The holidays are a time when families gather. At Asbury Methodist Village, our Health Services associates have had many conversations with family members concerned about Mom or Dad. Often those concerns are raised after they return home for just such a holiday visit. Helping someone see and accept that they are facing challenges is a difficult task that was thoroughly explained in the Asbury Perspective blog entry “Difficult Conversations.”
If the person has been diagnosed with dementia, the answer is clear: seek assistance now. But if the path isn't so clear, how do you know when your concerns are justified? Don’t dismiss those gut feelings is advice we share. Hunches don’t often come from nowhere. Take a look at the following checklist. If you are routinely noticing several of these issues, it may be time to discuss scheduling a doctor’s visit. Tell the physician you would like an assessment for age-related safety issues.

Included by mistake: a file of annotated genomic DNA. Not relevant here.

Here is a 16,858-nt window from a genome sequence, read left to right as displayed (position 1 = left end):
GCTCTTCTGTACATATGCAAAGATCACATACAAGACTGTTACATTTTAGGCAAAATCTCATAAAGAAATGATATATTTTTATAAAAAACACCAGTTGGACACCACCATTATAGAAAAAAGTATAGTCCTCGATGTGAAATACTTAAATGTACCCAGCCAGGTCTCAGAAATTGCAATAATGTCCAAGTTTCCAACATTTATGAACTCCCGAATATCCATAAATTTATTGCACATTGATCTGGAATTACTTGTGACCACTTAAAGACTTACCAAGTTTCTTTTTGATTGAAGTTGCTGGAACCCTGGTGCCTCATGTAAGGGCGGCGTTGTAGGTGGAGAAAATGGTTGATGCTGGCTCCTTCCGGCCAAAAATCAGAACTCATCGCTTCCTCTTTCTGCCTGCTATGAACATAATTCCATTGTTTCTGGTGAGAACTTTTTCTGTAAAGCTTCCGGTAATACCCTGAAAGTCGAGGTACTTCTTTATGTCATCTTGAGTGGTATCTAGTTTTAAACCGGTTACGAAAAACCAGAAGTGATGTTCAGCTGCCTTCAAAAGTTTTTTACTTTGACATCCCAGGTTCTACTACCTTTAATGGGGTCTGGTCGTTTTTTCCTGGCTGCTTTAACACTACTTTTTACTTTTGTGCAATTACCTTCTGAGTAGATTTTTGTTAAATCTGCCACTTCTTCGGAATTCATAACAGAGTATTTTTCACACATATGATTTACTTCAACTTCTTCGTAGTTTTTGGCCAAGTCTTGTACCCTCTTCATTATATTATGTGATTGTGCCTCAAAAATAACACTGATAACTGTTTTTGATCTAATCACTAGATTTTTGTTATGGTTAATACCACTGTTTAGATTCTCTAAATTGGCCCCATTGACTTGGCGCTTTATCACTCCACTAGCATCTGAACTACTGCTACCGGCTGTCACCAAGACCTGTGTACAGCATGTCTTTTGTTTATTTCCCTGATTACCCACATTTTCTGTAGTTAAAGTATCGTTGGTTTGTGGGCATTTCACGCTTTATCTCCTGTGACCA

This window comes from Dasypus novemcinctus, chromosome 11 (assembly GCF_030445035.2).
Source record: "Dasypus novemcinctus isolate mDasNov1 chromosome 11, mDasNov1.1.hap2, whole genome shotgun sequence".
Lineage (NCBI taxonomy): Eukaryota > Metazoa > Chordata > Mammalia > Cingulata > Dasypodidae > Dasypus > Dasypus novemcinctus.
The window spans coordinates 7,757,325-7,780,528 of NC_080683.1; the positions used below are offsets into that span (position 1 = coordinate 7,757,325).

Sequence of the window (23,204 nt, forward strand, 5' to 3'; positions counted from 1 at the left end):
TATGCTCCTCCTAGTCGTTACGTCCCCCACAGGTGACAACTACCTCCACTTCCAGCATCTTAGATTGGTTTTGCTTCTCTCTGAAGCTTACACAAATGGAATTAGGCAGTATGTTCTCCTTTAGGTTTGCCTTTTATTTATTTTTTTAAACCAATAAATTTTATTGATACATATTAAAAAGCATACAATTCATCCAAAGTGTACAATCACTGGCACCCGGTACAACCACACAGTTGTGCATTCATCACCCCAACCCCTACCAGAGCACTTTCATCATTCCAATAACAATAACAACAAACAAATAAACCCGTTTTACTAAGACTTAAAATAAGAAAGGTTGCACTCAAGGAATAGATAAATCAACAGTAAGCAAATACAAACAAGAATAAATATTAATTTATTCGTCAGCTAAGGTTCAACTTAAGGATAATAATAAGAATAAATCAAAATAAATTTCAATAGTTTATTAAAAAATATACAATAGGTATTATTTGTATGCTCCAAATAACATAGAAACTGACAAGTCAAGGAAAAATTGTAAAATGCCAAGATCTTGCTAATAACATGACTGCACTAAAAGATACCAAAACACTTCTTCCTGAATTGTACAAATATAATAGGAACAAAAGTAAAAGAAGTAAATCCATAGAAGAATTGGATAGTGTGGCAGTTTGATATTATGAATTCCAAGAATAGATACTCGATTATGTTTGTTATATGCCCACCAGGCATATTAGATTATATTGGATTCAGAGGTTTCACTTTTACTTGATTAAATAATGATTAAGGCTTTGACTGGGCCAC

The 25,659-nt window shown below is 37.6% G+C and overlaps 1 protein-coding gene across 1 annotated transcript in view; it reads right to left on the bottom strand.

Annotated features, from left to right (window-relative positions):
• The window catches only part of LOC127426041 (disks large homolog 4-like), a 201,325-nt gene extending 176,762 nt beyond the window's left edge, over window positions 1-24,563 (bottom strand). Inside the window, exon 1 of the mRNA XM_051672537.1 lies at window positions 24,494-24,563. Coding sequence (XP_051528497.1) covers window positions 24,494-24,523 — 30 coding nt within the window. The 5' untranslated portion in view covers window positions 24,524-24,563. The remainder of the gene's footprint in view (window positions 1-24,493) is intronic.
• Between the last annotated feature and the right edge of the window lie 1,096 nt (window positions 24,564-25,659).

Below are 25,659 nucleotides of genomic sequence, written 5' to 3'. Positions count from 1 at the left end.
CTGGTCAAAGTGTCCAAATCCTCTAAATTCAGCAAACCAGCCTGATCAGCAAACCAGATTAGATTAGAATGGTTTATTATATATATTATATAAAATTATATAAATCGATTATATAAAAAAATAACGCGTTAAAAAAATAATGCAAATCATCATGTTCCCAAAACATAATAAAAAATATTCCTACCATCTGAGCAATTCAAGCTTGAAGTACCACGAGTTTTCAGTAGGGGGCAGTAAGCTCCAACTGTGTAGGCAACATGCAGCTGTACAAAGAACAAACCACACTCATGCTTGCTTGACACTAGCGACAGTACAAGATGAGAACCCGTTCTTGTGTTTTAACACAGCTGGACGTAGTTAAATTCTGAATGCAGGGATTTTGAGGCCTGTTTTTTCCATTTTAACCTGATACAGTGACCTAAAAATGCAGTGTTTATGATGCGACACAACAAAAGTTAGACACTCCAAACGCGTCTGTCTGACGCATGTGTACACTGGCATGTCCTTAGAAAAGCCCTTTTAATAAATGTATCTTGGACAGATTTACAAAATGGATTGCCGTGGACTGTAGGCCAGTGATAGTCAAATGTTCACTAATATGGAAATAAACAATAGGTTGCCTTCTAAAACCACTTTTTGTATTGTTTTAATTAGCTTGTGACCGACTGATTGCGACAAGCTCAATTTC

Gather current records of your parents’ health insurance, medical history, physicians and contact numbers and medications. Update them every six months.
Make a list of important documents and information such as a will and living wills, bank, investment and credit card accounts, social security number and insurance policies.
Get a basic outline of your parents’ monthly expenses and income.
Suggest creating power of attorney and advance directive documents.
Conduct a home safety assessment for hazards. Click here for a detailed Home Safety Assessment checklist.
When hiring caregivers, interview the company and the caregiver that would be assigned. Make sure the agency conducts thorough background checks.
Research what aging services – including transportation – are available in your hometown so you are prepared if an emergency arises. Contact your local Office on Aging for information.